In “The Roots of Trumpismo” (clever, real clever guys), the ABC News folks are finally trying to get a concrete understanding of the Sociology of Trump:
The answer, according to statistical analysis of an array of possible explanations tested in the latest ABC News/Washington Post poll, reflects two related but ultimately distinct sets of attitudes: Anti-establishment populism and pushback against outside groups. One is rooted in economic discontent; the other, in a desire among some Americans for traditional authority.
None of these alone explains Trump’s support in the GOP race, nor – especially – do core demographics such as political ideology, gender, age, education or religious belief. While he does better with less-educated adults, and lately, worse among women, evangelical white Protestants and strong conservatives, their explanatory power in Trump’s support is relatively muted, particularly in comparison with the group-based contours of the Democratic race.
“Group-based contours of the Democratic Party” is polite, poll-speak for the increasingly rigid coalition of group-identity politics consuming the modern Democratic Party. The flip side of this coin, which the pollsters don’t seem to want to address, is how the Democrats’ “group-based contours” provide no chair at the table for white identity politics, a void that Trump fills, albeit in an implicitly white way, given how the Establishment Culture forces use of code-words, lest one get called ‘racist’.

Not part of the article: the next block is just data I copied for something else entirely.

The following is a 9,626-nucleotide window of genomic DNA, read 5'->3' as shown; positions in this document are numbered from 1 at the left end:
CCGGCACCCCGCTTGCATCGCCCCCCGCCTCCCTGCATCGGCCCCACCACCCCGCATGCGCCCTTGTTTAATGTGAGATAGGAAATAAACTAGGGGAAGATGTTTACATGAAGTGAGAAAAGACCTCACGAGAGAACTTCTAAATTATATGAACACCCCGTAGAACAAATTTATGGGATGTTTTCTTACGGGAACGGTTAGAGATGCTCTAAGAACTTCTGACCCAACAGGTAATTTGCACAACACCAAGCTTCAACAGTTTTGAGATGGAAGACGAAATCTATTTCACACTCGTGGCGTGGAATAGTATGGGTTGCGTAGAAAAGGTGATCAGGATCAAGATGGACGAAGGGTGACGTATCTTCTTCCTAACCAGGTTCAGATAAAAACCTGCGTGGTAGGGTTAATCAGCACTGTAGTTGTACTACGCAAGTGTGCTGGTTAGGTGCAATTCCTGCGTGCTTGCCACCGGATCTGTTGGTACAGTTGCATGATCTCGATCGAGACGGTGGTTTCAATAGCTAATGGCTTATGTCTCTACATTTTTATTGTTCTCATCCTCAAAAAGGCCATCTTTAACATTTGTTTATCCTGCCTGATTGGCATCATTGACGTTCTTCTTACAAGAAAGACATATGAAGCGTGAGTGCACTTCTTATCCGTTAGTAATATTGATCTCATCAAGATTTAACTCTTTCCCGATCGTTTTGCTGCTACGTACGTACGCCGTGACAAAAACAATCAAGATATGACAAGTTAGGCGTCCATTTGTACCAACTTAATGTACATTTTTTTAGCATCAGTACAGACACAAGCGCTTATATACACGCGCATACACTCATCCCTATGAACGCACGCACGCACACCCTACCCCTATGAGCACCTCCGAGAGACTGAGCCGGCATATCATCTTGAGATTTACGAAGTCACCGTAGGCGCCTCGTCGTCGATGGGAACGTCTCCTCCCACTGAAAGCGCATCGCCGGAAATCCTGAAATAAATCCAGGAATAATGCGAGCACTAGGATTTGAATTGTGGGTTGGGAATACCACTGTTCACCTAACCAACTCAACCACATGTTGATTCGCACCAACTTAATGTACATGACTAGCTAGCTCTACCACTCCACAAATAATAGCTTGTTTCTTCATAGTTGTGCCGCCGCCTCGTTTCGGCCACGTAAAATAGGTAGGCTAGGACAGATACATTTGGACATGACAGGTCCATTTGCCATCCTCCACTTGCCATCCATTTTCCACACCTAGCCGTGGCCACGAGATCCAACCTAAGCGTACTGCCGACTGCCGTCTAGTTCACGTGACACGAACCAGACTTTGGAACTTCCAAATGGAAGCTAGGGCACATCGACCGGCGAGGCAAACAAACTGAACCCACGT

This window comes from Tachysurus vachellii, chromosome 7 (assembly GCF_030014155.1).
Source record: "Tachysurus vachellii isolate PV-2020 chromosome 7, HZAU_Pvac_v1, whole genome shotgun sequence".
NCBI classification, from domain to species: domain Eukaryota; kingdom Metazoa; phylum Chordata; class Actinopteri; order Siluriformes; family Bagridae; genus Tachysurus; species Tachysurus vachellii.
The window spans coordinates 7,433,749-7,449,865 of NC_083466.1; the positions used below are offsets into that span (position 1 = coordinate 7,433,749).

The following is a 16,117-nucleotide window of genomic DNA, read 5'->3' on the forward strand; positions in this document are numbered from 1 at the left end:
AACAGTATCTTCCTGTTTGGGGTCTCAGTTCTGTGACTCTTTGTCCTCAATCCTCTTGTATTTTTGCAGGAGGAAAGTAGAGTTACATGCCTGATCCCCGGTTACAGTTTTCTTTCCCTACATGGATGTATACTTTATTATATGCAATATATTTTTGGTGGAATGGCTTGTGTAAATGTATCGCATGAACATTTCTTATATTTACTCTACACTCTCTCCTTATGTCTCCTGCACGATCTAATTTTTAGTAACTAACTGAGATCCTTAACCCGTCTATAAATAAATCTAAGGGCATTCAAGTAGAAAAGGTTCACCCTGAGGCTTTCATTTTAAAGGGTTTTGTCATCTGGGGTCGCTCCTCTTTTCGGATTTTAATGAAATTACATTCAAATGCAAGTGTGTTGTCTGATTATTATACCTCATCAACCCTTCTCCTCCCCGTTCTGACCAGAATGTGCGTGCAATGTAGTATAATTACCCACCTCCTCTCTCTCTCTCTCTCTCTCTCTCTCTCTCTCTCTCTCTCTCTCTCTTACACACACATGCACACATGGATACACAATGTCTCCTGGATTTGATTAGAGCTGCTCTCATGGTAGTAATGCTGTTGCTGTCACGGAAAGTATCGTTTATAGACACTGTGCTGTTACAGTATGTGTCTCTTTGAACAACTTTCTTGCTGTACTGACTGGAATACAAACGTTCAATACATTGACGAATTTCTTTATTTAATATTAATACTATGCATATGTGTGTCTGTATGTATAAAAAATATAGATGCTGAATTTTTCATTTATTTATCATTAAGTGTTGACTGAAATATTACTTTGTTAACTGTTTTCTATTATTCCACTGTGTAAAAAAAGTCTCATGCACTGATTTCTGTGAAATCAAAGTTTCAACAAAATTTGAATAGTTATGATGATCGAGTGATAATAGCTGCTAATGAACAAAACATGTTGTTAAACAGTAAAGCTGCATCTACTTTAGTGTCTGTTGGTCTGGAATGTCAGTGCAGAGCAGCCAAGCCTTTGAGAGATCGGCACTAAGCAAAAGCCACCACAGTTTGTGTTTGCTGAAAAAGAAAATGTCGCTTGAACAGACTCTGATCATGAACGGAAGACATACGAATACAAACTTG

The ABC study provides “Four Theories of Trumpismo”, which boil down to:
- Economic discontent
- Valuing order, obedience and respect for traditional authority
- Populism: it is not so much preference for established authority that matters, but rather the rejection of traditional politics (i.e., anti-Establishmentarianism)
- White ethnocentrism
Of this 4th theory:
The fourth possible explanation also proves quite powerful: pushback against other groups, including Muslims, undocumented immigrants and minorities seen as benefiting unfairly from affirmative action – a set of closely related views reflecting what academics describe as ethnocentrism.
From the methodology link, ABC concludes:
These results identify a substantial group of Americans who, seven years into the political order of the Obama era, feel dislocated economically and socially alike. Struggling in the post-recession economy and drawn to traditional authority, they’re attracted to a populist outsider who offers strong anti-establishment credentials, protection against competing groups and a potent stance against the current social and political climate.